In the Anthroposcene age, it is very easy to throw away the traditions of the past and laugh at the simplistic nature of our ancestors, who worshipped the land they walked on as a living entity in its own right. It’s easy today to mock the gentle crofters of the Highlands for building cradles to nestle corn dolls over the winter and for believing that if they were to neglect their duty and responsibility that there would be serious consequences. However, our ancestors lived closely with the cycles of Nature, in a way we have forgotten. They observed the seasons and understood that there was a delicate balance to be maintained to preserve the fertility of the Earth. They divided the land in sustainable ways (until they were driven from it by powers that knew nothing of the earth and how to tend to it.) They lived this way, because their lives depended on it.

Today, when you can buy iceberg lettuce in supermarkets 365 days of the year, or watermelon 12 months of the year, because... it's always in season somewhere, right? We have all the technology to genetically engineer any produce to meet our demands and the 'world *is* getting smaller' It's no wonder that people don't realise the imminent danger we are in. As long as there are food mountains piled up outside Wallmart, then there's nothing to worry ourselves about, surely? That's the sign of an abundant planet if any?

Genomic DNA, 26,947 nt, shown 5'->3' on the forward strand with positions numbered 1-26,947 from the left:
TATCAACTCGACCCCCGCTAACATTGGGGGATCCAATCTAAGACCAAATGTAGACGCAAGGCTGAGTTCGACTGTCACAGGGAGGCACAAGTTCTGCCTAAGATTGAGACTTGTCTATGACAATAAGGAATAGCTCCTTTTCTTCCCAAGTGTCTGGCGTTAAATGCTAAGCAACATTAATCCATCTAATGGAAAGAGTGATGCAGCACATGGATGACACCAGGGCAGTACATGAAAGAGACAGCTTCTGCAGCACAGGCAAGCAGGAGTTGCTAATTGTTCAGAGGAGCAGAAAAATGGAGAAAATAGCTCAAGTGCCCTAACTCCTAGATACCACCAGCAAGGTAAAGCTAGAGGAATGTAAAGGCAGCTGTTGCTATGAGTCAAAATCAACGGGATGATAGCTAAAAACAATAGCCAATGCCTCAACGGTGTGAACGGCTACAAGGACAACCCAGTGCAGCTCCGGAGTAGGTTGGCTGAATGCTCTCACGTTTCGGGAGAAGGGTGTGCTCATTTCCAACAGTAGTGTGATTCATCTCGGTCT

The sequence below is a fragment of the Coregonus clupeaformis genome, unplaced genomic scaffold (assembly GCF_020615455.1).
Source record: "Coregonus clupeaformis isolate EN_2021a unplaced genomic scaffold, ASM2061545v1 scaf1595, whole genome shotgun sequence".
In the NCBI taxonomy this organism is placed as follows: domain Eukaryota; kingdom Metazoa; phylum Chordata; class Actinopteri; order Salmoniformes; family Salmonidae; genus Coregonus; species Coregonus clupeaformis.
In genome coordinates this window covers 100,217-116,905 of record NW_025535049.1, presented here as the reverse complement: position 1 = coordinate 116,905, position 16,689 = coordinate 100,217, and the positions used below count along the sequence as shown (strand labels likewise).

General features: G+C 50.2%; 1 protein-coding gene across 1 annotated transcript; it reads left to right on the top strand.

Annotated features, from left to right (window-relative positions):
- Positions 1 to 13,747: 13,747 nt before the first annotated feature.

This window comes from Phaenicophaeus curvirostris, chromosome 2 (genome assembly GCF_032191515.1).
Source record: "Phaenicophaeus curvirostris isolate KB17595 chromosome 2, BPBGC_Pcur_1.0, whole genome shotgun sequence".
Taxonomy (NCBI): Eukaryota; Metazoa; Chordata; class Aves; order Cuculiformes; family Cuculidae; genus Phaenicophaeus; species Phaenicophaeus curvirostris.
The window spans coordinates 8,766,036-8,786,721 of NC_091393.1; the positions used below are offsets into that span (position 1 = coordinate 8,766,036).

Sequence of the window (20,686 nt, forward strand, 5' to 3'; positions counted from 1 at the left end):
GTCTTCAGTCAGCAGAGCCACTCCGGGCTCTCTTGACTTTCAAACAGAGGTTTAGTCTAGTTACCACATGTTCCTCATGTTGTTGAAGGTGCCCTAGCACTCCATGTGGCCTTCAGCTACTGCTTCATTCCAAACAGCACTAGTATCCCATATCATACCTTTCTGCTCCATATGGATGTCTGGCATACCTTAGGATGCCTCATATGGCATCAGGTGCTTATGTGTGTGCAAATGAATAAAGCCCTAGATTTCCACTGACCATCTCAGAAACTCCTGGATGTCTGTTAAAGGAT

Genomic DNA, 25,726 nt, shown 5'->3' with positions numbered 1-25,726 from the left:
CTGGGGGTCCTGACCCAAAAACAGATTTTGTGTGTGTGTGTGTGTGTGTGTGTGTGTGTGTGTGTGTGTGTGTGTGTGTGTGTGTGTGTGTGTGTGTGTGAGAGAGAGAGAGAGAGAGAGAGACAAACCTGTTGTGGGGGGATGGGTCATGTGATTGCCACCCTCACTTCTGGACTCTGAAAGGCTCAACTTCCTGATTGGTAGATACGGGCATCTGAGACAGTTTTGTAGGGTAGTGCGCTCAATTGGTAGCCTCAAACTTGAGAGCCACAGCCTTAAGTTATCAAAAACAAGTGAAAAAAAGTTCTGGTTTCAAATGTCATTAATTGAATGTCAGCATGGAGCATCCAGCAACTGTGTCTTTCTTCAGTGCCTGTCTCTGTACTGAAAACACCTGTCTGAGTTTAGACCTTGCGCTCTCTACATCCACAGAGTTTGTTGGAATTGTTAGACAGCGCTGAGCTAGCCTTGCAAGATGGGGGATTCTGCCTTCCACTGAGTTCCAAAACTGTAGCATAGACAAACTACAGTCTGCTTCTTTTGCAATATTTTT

Except it isn't. The world is too small, and that is our current problem.

We are asking too much of our planet, without offering anything in return.

When our highland ancestors were forcibly turfed off the land they were in no doubt sustained them, they took pockets full of earth with them, that they would never be separate from the Spirit of the place that nourished them. They took corn cuttings into their homes and cared for them as their own children.

If each of us held the same reverence for our patch of land and took the responsibility to live in a sustainable way, as our ancestors did, how much different the world would be? Instead, we have flushed the corn dolly down the toilet, ignored the weather warnings and forgotten the contracts that bind us to the Earth we live on.

Perhaps this Lughnasadh should be seen as a message of caution from the ancestors, as a reminder that our survival depends on a respect for the Earth that nourishes us, and that every harvest comes with the responsibility to give back to maintain a balance. To survive, we must regain the reverence our ancestors once had for Nature and live in heathy relationship with the Earth. Right now, we are holding the planet captive and are neglecting the 'corn-spirit' our lives depend on.

Time to reclaim our past wisdom and reconnect with Nature.


Welcome

 

Here you will find blog-posts and details of our plan to create a pharmacopoeia of Highland herbs, based on research and Materia Medica from the early Gaelic medical manuscripts.

 

This is a HUGE task and we hope to provide interesting snippets of our finds along the way.  The result will hopefuly be a pharmacopoeia compendium of Highland medicinal plants that will make history.  

 

Please share with your friends!

slàinte leat!

 FOLLOW THE ARTIFACT: 
  • Facebook B&W
  • Twitter B&W
  • Instagram B&W
 RECENT POSTS: 
 SEARCH BY TAGS: 
No tags yet.

© 2015 Herbal Heritage Scotland

  • Facebook B&W
  • Twitter B&W
This site was designed with the
.com
website builder. Create your website today.
Start Now